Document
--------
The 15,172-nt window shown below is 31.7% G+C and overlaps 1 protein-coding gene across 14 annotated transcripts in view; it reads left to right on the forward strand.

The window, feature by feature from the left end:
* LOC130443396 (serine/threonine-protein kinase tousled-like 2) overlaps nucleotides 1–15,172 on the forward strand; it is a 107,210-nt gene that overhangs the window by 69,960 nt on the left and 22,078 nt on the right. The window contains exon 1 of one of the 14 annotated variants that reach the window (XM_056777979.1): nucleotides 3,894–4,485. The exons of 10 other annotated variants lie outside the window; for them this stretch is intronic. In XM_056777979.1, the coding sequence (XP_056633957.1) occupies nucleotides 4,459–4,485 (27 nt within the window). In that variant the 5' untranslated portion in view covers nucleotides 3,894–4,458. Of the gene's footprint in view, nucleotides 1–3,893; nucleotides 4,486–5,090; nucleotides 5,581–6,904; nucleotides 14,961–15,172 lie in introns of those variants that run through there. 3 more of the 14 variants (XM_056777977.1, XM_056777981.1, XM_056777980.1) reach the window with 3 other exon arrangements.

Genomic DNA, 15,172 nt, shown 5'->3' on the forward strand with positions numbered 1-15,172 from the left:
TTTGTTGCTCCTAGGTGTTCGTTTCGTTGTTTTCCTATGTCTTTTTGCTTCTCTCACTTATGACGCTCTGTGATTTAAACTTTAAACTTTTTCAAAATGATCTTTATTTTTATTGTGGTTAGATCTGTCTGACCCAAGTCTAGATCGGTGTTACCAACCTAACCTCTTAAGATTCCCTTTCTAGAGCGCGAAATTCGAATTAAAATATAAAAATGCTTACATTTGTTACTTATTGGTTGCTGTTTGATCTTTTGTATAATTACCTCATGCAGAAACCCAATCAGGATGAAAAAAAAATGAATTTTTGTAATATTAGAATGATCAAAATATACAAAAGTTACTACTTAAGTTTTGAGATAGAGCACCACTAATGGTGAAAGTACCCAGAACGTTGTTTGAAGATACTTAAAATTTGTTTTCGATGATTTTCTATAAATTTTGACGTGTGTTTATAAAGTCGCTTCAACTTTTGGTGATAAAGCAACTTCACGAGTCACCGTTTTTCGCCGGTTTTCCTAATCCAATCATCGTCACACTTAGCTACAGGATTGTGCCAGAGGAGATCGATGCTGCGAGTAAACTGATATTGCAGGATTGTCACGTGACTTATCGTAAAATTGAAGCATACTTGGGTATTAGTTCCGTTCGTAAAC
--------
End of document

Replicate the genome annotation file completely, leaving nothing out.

The 15,172-nt window shown below is 31.7% G+C and overlaps 1 protein-coding gene across 14 annotated transcripts in view; it reads left to right on the forward strand.

The window, feature by feature from the left end:
* LOC130443396 (serine/threonine-protein kinase tousled-like 2) overlaps nucleotides 1–15,172 on the forward strand; it is a 107,210-nt gene that overhangs the window by 69,960 nt on the left and 22,078 nt on the right. The window contains exon 1 of one of the 14 annotated variants that reach the window (XM_056777979.1): nucleotides 3,894–4,485. The exons of 10 other annotated variants lie outside the window; for them this stretch is intronic. In XM_056777979.1, the coding sequence (XP_056633957.1) occupies nucleotides 4,459–4,485 (27 nt within the window). In that variant the 5' untranslated portion in view covers nucleotides 3,894–4,458. Of the gene's footprint in view, nucleotides 1–3,893; nucleotides 4,486–5,090; nucleotides 5,581–6,904; nucleotides 14,961–15,172 lie in introns of those variants that run through there. 3 more of the 14 variants (XM_056777977.1, XM_056777981.1, XM_056777980.1) reach the window with 3 other exon arrangements.

Genomic DNA, 15,172 nt, shown 5'->3' on the forward strand with positions numbered 1-15,172 from the left:
TTTGTTGCTCCTAGGTGTTCGTTTCGTTGTTTTCCTATGTCTTTTTGCTTCTCTCACTTATGACGCTCTGTGATTTAAACTTTAAACTTTTTCAAAATGATCTTTATTTTTATTGTGGTTAGATCTGTCTGACCCAAGTCTAGATCGGTGTTACCAACCTAACCTCTTAAGATTCCCTTTCTAGAGCGCGAAATTCGAATTAAAATATAAAAATGCTTACATTTGTTACTTATTGGTTGCTGTTTGATCTTTTGTATAATTACCTCATGCAGAAACCCAATCAGGATGAAAAAAAAATGAATTTTTGTAATATTAGAATGATCAAAATATACAAAAGTTACTACTTAAGTTTTGAGATAGAGCACCACTAATGGTGAAAGTACCCAGAACGTTGTTTGAAGATACTTAAAATTTGTTTTCGATGATTTTCTATAAATTTTGACGTGTGTTTATAAAGTCGCTTCAACTTTTGGTGATAAAGCAACTTCACGAGTCACCGTTTTTCGCCGGTTTTCCTAATCCAATCATCGTCACACTTAGCTACAGGATTGTGCCAGAGGAGATCGATGCTGCGAGTAAACTGATATTGCAGGATTGTCACGTGACTTATCGTAAAATTGAAGCATACTTGGGTATTAGTTCCGTTCGTAAAC